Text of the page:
"He Doesn't Keep His Word"
The Counselor's Turn
Kathy and Phil were stuck in what I call 'stable misery,'" said the counselor. "Kathy was angry and exhausted: No matter how hard she cajoled, she couldn't get Phil to respond to her needs. The harder she pushed, the more he withdrew. Incensed, she pushed even harder, to the point where she overreacted even to unimportant things. Phil was baffled by Kathy's anger. To protect himself from it, he either said yes but did nothing or else checked out -- classic passive-aggressive behavior. Phil loved his wife and didn't mean to hurt her, but his attitude was just as controlling and contemptuous to her as her fury was to him.
"To help them understand the subtle dynamic behind so many fruitless arguments, I asked them what they did in their worst moments. Kathy conceded she often yelled and insisted that Phil behave in a way she believed to be the right one. Phil admitted that he retaliated by withdrawing -- an unsurprising reaction, given his emotionally barren childhood. Still, I was firm with him: 'You say you love your wife yet you are not acting in ways that show it.'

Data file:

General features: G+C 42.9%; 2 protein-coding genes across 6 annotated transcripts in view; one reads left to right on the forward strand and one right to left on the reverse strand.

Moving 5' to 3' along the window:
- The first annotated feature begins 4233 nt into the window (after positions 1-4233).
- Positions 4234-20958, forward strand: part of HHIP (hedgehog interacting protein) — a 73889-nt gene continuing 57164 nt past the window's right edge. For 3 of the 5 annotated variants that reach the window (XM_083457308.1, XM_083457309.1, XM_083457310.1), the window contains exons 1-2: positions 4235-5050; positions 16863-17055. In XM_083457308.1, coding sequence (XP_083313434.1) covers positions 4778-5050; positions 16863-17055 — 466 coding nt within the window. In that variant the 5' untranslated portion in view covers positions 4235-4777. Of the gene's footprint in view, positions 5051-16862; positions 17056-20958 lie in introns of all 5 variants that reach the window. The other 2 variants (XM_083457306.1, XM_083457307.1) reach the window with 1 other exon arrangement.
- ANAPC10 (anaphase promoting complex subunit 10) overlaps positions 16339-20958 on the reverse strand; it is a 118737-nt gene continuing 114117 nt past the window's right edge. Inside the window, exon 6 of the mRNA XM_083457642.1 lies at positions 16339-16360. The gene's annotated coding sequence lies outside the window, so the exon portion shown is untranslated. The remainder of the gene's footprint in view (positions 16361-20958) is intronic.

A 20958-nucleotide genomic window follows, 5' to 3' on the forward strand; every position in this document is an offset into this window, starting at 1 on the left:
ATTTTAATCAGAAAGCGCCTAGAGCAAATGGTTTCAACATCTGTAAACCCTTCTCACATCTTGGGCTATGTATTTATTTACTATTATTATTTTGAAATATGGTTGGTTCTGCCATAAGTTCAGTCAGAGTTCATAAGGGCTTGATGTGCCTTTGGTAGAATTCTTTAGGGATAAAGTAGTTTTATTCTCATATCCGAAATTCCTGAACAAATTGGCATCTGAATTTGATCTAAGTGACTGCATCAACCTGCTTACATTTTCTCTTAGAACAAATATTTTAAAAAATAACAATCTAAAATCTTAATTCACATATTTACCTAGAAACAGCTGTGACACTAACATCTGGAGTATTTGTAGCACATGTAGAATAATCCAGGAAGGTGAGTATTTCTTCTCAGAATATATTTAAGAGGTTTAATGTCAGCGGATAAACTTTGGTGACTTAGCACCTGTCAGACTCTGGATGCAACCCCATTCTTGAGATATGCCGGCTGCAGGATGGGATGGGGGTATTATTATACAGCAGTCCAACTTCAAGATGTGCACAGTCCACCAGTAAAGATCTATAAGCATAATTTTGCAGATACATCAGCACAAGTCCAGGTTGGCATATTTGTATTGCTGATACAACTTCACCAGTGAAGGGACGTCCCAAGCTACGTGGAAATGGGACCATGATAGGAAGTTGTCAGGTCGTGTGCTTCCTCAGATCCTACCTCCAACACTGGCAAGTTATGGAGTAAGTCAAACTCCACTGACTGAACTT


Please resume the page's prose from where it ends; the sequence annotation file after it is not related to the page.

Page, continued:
"Phil was surprised, but my words registered. 'You have to find ways to repair the damage,' I continued. 'Start by telling Kathy what you really feel. She can't read your mind. If you're not ready to go through your mother's belongings, say so.' By not sharing his feelings, Phil missed opportunities to find solutions to minor problems and unwittingly reinforced Kathy's belief that he didn't care.
"'Forgetting' about financial issues was a similar, though more serious, breach. If he'd been upfront, Kathy could have shown him she understood. Instead, by not telling her the truth, he set off a cascade of negative feelings. 'Partners don't do that,' I said. 'Nor do they make promises and not follow through.'"